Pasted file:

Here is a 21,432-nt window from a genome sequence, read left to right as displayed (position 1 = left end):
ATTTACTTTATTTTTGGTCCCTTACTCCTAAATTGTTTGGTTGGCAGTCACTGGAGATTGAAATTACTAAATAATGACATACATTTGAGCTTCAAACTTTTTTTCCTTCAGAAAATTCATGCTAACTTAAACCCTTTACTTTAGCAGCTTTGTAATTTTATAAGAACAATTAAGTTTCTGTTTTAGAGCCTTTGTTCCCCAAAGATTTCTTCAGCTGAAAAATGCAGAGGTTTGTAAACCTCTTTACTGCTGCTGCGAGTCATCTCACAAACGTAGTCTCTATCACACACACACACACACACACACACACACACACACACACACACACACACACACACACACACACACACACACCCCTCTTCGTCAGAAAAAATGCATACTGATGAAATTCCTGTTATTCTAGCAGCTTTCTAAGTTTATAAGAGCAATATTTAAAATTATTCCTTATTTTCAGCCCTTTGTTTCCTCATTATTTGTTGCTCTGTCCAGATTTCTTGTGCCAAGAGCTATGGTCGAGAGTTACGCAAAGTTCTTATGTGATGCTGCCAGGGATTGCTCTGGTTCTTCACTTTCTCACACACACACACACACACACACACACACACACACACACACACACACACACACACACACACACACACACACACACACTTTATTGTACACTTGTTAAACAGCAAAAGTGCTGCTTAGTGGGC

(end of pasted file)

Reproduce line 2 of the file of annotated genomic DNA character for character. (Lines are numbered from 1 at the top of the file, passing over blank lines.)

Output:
ATTTACTTTATTTTTGGTCCCTTACTCCTAAATTGTTTGGTTGGCAGTCACTGGAGATTGAAATTACTAAATAATGACATACATTTGAGCTTCAAACTTTTTTTCCTTCAGAAAATTCATGCTAACTTAAACCCTTTACTTTAGCAGCTTTGTAATTTTATAAGAACAATTAAGTTTCTGTTTTAGAGCCTTTGTTCCCCAAAGATTTCTTCAGCTGAAAAATGCAGAGGTTTGTAAACCTCTTTACTGCTGCTGCGAGTCATCTCACAAACGTAGTCTCTATCACACACACACACACACACACACACACACACACACACACACACACACACACACACACACACACACACACACCCCTCTTCGTCAGAAAAAATGCATACTGATGAAATTCCTGTTATTCTAGCAGCTTTCTAAGTTTATAAGAGCAATATTTAAAATTATTCCTTATTTTCAGCCCTTTGTTTCCTCATTATTTGTTGCTCTGTCCAGATTTCTTGTGCCAAGAGCTATGGTCGAGAGTTACGCAAAGTTCTTATGTGATGCTGCCAGGGATTGCTCTGGTTCTTCACTTTCTCACACACACACACACACACACACACACACACACACACACACACACACACACACACACACACACACACACACACACACTTTATTGTACACTTGTTAAACAGCAAAAGTGCTGCTTAGTGGGC